cast bronze, steel, soil, and tree
The Clark hosts the first American installation of Le foglie delle radici (The Leaves of the Roots) (2011) by sculptor Giuseppe Penone (b. 1947, Garessio, Italy). The thirty-foot-tall sculpture of an upturned tree made of cast bronze, steel, and soil with a live eastern red cedar sapling growing atop its inverted roots greets visitors on the front lawn of the Clark’s 1955 Museum Building.
Penone uses objects from the natural world to explore the interconnected relationship between humans and nature. In the late 1960s, he was a proponent of the Arte Povera movement, which used “poor” and unconventional art materials such as soil and plant matter to challenge the commercial values of the art market and critique Italy’s rapid industrialization. Penone’s ongoing engagement with trees reflects his fascination with growth, gravity, and the boundaries between artistic and natural intervention.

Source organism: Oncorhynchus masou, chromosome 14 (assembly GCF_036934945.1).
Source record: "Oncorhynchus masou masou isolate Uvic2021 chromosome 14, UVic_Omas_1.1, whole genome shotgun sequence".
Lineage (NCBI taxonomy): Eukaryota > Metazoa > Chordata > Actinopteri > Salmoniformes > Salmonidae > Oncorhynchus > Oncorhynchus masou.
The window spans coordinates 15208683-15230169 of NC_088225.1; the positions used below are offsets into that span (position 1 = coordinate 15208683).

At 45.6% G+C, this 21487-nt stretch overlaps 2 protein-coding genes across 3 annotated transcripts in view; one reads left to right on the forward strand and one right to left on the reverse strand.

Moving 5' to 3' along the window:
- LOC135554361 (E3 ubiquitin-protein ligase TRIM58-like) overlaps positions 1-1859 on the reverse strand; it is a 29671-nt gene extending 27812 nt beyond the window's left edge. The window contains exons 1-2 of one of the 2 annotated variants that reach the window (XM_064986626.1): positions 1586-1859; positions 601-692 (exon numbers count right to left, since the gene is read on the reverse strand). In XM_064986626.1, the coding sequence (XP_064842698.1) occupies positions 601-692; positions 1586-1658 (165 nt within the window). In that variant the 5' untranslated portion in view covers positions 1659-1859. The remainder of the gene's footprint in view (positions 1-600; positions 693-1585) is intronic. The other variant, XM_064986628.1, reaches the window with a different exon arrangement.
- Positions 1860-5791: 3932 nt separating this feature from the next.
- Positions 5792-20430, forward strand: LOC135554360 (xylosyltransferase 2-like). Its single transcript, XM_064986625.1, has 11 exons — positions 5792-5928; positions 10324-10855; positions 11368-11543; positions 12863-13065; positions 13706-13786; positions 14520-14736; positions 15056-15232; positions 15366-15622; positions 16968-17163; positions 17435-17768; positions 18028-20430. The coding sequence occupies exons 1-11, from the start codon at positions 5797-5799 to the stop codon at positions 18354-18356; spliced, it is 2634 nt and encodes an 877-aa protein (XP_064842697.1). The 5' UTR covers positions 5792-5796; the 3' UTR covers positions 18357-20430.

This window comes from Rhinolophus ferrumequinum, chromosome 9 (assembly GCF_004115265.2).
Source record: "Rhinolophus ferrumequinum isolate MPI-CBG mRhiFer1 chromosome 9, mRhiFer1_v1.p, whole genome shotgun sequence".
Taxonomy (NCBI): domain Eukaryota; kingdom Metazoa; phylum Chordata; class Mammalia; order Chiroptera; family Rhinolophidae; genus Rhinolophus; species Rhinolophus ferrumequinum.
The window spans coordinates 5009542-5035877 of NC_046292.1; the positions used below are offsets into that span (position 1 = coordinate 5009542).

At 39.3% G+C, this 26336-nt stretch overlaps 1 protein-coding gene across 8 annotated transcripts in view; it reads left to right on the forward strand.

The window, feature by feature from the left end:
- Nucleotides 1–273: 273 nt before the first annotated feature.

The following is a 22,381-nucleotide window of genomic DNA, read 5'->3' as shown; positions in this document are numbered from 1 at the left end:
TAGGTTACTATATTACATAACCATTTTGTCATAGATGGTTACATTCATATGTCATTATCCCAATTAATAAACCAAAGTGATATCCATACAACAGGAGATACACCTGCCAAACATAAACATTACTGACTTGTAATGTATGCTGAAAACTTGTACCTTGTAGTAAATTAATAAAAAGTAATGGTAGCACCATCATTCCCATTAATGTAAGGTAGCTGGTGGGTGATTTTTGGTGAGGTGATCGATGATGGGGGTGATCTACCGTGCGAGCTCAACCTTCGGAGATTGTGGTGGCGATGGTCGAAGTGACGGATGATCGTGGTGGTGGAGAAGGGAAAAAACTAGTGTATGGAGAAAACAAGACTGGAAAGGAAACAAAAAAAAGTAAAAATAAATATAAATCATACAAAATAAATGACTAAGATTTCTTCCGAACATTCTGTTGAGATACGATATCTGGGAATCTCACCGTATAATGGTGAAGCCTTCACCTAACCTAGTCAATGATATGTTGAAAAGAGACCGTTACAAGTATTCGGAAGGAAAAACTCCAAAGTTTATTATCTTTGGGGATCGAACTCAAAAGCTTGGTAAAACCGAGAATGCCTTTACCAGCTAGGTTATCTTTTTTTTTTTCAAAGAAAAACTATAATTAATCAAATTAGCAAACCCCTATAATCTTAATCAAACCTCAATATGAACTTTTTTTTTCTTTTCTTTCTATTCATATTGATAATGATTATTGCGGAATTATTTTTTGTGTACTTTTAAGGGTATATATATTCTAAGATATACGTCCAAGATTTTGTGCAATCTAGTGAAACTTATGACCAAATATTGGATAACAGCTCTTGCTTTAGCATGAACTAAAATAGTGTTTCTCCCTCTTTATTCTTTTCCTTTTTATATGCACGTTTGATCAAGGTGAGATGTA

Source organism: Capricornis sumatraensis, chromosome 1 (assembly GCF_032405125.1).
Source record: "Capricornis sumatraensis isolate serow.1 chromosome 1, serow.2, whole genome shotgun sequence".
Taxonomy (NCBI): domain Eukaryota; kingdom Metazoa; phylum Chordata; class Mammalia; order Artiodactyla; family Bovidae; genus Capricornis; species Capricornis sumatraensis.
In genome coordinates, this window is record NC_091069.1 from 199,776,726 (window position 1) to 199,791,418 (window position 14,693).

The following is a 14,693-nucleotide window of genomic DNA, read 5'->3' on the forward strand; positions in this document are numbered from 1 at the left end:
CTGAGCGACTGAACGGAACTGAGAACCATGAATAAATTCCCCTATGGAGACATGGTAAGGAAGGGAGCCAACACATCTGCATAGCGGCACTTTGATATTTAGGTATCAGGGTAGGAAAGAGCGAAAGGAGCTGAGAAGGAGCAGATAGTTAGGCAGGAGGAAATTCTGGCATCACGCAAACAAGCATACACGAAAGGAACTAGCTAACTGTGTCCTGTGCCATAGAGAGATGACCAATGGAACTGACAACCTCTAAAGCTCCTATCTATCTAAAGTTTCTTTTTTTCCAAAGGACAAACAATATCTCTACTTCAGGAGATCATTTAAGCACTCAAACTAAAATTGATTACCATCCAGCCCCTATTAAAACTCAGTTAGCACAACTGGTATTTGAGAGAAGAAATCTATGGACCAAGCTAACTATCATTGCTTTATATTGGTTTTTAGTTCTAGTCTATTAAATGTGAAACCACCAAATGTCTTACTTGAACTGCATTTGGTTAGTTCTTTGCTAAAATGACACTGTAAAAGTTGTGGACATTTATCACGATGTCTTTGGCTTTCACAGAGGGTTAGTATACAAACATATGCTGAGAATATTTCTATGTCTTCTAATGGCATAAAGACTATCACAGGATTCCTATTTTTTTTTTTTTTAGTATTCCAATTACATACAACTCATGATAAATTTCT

In Le foglie delle radici, Penone’s combination of cast and living forms creates a double-image of a tree that invites us to view the similarities between natural and artistic processes with fresh eyes. The artist compares the lost-wax process of bronze casting that created the upturned trunk to the natural ability of a tree to nourish itself by pulling water up from the earth. In traditional lost-wax casting, hollowed branches are used as channels through which the molten bronze travels into a mold. The flow of bronze through the branches of a mold mimics the flow of water from a tree’s roots into its branches. Here, Penone has suspended this site of new growth above the ground where a living sapling thrusts its own roots into the soil-filled roots of the bronze sculpture.